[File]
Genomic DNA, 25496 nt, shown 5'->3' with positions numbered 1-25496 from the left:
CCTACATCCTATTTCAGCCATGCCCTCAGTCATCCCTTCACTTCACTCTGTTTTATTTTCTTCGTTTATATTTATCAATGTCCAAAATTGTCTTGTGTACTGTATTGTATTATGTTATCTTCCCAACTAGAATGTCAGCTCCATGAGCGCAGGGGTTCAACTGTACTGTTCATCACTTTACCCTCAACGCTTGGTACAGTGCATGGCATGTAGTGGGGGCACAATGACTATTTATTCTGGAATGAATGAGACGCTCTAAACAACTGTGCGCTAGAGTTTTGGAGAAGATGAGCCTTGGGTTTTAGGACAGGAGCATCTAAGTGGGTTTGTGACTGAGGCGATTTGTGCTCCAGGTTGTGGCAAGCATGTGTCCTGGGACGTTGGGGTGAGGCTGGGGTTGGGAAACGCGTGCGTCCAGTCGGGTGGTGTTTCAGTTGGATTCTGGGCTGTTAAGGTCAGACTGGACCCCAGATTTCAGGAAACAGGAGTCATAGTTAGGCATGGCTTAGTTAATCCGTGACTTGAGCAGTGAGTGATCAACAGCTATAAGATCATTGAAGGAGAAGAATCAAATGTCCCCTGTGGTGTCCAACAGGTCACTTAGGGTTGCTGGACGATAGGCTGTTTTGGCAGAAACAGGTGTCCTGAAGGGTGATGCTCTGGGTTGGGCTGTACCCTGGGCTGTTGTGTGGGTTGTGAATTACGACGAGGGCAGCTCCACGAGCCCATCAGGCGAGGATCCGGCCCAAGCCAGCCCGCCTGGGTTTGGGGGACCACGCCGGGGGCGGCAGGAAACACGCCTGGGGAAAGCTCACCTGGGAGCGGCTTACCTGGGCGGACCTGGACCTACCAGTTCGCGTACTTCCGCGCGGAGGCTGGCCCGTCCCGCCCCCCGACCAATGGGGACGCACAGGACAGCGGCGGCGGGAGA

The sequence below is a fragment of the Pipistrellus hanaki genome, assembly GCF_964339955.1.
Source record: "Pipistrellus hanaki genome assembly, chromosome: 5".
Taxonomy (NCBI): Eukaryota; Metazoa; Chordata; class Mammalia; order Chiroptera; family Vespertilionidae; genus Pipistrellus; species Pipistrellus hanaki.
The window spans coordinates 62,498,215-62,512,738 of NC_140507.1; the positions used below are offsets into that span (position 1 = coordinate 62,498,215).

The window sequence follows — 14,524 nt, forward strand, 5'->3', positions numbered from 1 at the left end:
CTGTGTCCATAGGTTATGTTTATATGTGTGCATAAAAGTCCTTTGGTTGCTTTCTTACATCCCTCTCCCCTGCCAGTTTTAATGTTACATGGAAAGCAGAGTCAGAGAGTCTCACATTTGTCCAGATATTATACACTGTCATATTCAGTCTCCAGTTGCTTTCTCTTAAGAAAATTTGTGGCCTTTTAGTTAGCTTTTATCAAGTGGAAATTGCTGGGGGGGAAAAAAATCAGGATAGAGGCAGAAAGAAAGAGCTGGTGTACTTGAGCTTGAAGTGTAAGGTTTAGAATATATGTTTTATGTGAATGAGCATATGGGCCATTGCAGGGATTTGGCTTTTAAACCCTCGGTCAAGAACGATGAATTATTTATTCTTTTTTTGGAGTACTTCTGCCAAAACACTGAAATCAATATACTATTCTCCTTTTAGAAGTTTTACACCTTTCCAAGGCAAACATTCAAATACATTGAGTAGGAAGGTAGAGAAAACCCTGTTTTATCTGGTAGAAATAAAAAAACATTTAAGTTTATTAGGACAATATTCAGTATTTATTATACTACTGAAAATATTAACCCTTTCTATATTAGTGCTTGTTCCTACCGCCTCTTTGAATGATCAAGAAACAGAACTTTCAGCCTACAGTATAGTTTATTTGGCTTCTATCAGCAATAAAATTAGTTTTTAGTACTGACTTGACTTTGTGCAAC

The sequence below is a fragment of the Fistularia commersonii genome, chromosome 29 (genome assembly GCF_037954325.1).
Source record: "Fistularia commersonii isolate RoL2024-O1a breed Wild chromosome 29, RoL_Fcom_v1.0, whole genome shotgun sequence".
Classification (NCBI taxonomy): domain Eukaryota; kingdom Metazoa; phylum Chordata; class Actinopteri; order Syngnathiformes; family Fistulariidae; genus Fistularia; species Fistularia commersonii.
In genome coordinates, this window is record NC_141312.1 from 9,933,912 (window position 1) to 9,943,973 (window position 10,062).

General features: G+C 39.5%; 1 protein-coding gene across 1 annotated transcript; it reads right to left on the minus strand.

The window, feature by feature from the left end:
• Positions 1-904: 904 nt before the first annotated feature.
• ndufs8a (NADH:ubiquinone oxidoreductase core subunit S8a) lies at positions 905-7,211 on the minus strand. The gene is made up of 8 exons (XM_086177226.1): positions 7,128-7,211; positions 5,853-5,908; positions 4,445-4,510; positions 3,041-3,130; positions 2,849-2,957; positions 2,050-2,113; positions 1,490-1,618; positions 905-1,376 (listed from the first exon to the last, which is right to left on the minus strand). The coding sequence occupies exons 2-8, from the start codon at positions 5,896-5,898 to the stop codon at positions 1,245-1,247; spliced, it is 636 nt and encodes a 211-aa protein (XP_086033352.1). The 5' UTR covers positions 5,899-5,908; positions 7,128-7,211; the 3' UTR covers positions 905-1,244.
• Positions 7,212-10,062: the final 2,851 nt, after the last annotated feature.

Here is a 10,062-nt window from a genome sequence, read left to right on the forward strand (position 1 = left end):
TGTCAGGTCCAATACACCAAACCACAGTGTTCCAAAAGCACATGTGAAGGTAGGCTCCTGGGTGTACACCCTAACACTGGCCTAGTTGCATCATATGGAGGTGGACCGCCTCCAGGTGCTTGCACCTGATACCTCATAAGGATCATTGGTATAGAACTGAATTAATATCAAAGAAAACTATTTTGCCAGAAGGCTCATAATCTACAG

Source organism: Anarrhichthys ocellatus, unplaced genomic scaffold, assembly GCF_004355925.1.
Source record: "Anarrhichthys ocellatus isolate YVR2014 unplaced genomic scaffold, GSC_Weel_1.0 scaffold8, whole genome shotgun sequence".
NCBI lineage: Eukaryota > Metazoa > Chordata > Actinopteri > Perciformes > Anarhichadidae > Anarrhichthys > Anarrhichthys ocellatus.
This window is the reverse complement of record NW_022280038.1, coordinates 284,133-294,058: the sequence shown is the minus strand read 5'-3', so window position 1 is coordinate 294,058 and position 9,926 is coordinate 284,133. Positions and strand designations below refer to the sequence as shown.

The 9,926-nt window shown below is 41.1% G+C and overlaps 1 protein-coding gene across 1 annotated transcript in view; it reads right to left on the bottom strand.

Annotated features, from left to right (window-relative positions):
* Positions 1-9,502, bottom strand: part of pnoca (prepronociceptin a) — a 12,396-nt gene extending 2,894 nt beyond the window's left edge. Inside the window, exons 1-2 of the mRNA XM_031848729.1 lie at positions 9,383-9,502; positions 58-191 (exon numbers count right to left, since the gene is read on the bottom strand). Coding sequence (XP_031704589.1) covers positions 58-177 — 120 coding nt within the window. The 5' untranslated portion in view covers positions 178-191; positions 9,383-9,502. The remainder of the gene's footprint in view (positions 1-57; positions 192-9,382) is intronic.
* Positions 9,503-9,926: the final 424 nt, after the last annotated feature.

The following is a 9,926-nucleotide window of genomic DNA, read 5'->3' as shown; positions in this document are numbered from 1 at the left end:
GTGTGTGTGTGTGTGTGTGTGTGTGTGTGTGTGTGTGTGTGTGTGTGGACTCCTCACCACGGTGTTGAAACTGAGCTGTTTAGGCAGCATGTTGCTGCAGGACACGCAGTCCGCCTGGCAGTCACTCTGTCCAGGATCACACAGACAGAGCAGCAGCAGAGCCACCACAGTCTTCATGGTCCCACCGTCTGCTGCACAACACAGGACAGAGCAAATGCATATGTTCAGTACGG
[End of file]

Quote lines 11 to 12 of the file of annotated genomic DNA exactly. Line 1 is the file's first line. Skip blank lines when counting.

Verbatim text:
Classification (NCBI taxonomy): domain Eukaryota; kingdom Metazoa; phylum Chordata; class Actinopteri; order Syngnathiformes; family Fistulariidae; genus Fistularia; species Fistularia commersonii.
In genome coordinates, this window is record NC_141312.1 from 9,933,912 (window position 1) to 9,943,973 (window position 10,062).